The RBA said most borrowers with fixed-rate loans are likely to be able to handle the increases in their repayments when their fixed-rate terms expire, which in most cases will occur by the end of 2023. Apparently interest payments have declined for most borrowers since they first took out their loans, with interest rates on new variable housing loans having fallen since 2011.

    The most vulnerable people are likely to be people that have new mortgages or have taken out mortgages in the past couple of years and haven't ever experienced these higher rates and haven't had time to build up those mortgage buffers over the past two years. Fortunately an improvement in lending standards over the last five year with the increased serviceability buffer means most of those borrowers should be well placed to meet their repayments – although tightening of budgets is inevitable

    Canstar group executive financial services Steve Mickenbecker said first-home buyers who stretched their budget to get into the market last year are among the most vulnerable to higher rates. "Increases to repayments may not sound like a big stretch, but with wage growth having fallen behind the cost-of-living rate increases will add to the financial pressure on many households," he said. "The many borrowers who are ahead on their loan repayments and have seen their equity grow over the last two years in particular will not be too stressed. But it's a different story for borrowers who have stretched to get into a house in the last 12 months or so and haven't had time to make extra repayments or build equity."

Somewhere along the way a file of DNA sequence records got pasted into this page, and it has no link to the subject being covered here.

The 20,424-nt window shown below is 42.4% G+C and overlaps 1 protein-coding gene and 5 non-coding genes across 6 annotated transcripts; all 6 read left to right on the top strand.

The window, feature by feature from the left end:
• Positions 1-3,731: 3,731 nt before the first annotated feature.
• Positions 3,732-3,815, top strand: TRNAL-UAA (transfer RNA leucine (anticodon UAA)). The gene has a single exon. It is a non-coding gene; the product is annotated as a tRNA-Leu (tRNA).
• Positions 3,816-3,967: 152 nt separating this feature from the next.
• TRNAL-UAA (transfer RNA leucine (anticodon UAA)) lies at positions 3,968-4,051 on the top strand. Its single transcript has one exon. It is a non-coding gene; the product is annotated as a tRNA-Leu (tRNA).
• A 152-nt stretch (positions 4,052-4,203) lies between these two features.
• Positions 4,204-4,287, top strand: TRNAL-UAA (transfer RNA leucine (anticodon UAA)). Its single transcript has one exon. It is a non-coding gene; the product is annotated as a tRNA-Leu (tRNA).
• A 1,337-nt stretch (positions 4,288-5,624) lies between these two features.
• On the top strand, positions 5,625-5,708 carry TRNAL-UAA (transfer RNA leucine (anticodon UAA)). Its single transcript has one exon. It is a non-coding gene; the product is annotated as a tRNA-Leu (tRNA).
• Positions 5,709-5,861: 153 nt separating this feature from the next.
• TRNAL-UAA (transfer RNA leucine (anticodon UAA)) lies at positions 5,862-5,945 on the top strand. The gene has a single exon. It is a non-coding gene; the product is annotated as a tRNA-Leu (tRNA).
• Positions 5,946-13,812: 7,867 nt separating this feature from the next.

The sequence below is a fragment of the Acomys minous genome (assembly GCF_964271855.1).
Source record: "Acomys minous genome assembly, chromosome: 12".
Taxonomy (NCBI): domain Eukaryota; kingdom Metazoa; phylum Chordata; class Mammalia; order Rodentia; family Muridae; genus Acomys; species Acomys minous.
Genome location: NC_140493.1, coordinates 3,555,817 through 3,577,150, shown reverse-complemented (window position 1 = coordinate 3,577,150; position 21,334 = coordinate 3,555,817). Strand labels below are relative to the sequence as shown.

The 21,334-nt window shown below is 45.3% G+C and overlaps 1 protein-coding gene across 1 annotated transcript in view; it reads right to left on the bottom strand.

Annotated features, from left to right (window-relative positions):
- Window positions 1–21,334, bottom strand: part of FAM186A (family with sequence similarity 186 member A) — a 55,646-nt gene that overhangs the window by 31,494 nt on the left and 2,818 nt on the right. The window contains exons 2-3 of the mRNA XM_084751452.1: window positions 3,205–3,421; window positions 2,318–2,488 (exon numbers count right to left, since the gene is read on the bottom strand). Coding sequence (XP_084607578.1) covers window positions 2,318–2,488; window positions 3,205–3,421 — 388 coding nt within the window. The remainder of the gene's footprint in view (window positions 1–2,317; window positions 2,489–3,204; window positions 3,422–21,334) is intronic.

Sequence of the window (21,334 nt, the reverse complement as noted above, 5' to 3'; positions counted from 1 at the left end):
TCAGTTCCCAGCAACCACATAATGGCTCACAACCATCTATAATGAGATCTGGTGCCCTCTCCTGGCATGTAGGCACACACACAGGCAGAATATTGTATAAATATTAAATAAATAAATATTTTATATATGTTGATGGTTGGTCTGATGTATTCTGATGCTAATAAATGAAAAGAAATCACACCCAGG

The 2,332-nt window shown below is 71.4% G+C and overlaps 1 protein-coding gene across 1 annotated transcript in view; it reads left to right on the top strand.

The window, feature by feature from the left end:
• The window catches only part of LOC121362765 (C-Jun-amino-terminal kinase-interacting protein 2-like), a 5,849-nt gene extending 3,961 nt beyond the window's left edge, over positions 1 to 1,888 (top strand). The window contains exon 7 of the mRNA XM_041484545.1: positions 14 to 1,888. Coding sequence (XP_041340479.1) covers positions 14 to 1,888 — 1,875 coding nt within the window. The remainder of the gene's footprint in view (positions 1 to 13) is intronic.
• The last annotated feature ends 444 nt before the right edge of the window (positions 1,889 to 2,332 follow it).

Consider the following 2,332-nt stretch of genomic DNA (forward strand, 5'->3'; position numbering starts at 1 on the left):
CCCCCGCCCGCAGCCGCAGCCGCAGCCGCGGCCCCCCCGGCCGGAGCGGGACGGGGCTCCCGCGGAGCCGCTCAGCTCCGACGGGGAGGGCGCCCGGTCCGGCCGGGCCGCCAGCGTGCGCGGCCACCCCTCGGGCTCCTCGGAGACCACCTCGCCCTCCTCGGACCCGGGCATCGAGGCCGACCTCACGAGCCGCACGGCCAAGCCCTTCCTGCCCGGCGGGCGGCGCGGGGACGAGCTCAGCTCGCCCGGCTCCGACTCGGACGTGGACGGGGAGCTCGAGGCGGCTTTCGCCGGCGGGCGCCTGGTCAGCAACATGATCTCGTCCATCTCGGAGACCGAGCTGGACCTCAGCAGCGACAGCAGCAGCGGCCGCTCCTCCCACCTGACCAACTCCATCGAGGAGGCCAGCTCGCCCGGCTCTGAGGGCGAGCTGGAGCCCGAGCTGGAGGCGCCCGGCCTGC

How much would monthly home loan repayments go up if interest rates rise?

    Home loan principal

    0.15% increase

    0.25% increase

    0.40% increase

    0.50% increase

    1% increase

    1.5% increase

    2% increase

























































    According to domain.com.au, there may be a silver lining to rising interest rates for first-home buyers. While prospective buyers could see a reduction in their borrowing capacity as a result of interest rate increases, rising rates could also trigger a decline in property prices, which may help first-home buyers enter the property market sooner. “Low interest rates have contributed to a significant increase in property prices, which has kept many first-home buyers out of the market,” says Felicity Emmett, senior economist at ANZ. “Lower interest rates have really driven a big increase in [property] prices and have contributed to a deterioration in housing affordability. Home-ownership rates, particularly for people in those younger age groups, have been falling for decades now.”

    With the prospect of rate rises, a slowdown in market conditions and rising supply could ease the pressure a little on first-home buyers. However as interest rates rise, so do lenders’ assessment rates.

    For buyers looking to stick to a set price range, a reduction in their borrowing capacity could mean they may have to save a larger deposit or compromise on the type of property, its size or location to buy within their budget.


    Our Journal